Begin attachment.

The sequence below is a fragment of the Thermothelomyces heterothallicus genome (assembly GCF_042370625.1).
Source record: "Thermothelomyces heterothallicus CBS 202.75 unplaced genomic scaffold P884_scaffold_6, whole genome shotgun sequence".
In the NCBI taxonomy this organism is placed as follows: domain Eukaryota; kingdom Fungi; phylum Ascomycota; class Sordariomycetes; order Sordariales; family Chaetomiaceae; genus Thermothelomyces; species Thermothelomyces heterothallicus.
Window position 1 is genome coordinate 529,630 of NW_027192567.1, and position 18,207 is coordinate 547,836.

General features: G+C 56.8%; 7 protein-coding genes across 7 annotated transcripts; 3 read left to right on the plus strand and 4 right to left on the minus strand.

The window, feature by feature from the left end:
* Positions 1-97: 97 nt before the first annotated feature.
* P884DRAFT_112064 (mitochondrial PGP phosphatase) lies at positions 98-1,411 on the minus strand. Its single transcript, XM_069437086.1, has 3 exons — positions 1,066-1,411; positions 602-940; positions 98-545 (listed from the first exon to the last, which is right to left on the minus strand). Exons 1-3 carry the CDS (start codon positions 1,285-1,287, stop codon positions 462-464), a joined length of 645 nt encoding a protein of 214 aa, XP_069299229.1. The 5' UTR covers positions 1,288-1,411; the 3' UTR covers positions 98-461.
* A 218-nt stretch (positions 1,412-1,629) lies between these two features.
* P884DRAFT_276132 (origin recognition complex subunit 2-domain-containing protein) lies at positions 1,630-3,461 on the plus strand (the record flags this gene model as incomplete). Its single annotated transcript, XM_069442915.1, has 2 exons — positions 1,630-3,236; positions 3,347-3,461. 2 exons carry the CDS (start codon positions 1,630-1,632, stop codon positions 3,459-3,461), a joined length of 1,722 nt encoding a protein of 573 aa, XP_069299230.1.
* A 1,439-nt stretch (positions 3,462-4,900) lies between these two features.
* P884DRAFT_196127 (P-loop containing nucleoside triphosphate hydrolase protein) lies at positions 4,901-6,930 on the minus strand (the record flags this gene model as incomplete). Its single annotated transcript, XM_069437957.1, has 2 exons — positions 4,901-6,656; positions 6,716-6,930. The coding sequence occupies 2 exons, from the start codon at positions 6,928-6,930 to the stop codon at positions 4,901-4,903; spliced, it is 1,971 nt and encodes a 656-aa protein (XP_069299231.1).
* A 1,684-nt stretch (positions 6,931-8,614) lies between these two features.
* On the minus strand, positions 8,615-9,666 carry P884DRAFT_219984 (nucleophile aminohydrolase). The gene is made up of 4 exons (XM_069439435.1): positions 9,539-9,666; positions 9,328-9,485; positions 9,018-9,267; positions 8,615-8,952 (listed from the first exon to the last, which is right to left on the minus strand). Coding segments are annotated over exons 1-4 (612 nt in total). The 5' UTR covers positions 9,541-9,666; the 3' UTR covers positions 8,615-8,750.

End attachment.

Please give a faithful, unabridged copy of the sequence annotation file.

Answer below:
The sequence below is a fragment of the Thermothelomyces heterothallicus genome (assembly GCF_042370625.1).
Source record: "Thermothelomyces heterothallicus CBS 202.75 unplaced genomic scaffold P884_scaffold_6, whole genome shotgun sequence".
In the NCBI taxonomy this organism is placed as follows: domain Eukaryota; kingdom Fungi; phylum Ascomycota; class Sordariomycetes; order Sordariales; family Chaetomiaceae; genus Thermothelomyces; species Thermothelomyces heterothallicus.
Window position 1 is genome coordinate 529,630 of NW_027192567.1, and position 18,207 is coordinate 547,836.

General features: G+C 56.8%; 7 protein-coding genes across 7 annotated transcripts; 3 read left to right on the plus strand and 4 right to left on the minus strand.

The window, feature by feature from the left end:
* Positions 1-97: 97 nt before the first annotated feature.
* P884DRAFT_112064 (mitochondrial PGP phosphatase) lies at positions 98-1,411 on the minus strand. Its single transcript, XM_069437086.1, has 3 exons — positions 1,066-1,411; positions 602-940; positions 98-545 (listed from the first exon to the last, which is right to left on the minus strand). Exons 1-3 carry the CDS (start codon positions 1,285-1,287, stop codon positions 462-464), a joined length of 645 nt encoding a protein of 214 aa, XP_069299229.1. The 5' UTR covers positions 1,288-1,411; the 3' UTR covers positions 98-461.
* A 218-nt stretch (positions 1,412-1,629) lies between these two features.
* P884DRAFT_276132 (origin recognition complex subunit 2-domain-containing protein) lies at positions 1,630-3,461 on the plus strand (the record flags this gene model as incomplete). Its single annotated transcript, XM_069442915.1, has 2 exons — positions 1,630-3,236; positions 3,347-3,461. 2 exons carry the CDS (start codon positions 1,630-1,632, stop codon positions 3,459-3,461), a joined length of 1,722 nt encoding a protein of 573 aa, XP_069299230.1.
* A 1,439-nt stretch (positions 3,462-4,900) lies between these two features.
* P884DRAFT_196127 (P-loop containing nucleoside triphosphate hydrolase protein) lies at positions 4,901-6,930 on the minus strand (the record flags this gene model as incomplete). Its single annotated transcript, XM_069437957.1, has 2 exons — positions 4,901-6,656; positions 6,716-6,930. The coding sequence occupies 2 exons, from the start codon at positions 6,928-6,930 to the stop codon at positions 4,901-4,903; spliced, it is 1,971 nt and encodes a 656-aa protein (XP_069299231.1).
* A 1,684-nt stretch (positions 6,931-8,614) lies between these two features.
* On the minus strand, positions 8,615-9,666 carry P884DRAFT_219984 (nucleophile aminohydrolase). The gene is made up of 4 exons (XM_069439435.1): positions 9,539-9,666; positions 9,328-9,485; positions 9,018-9,267; positions 8,615-8,952 (listed from the first exon to the last, which is right to left on the minus strand). Coding segments are annotated over exons 1-4 (612 nt in total). The 5' UTR covers positions 9,541-9,666; the 3' UTR covers positions 8,615-8,750.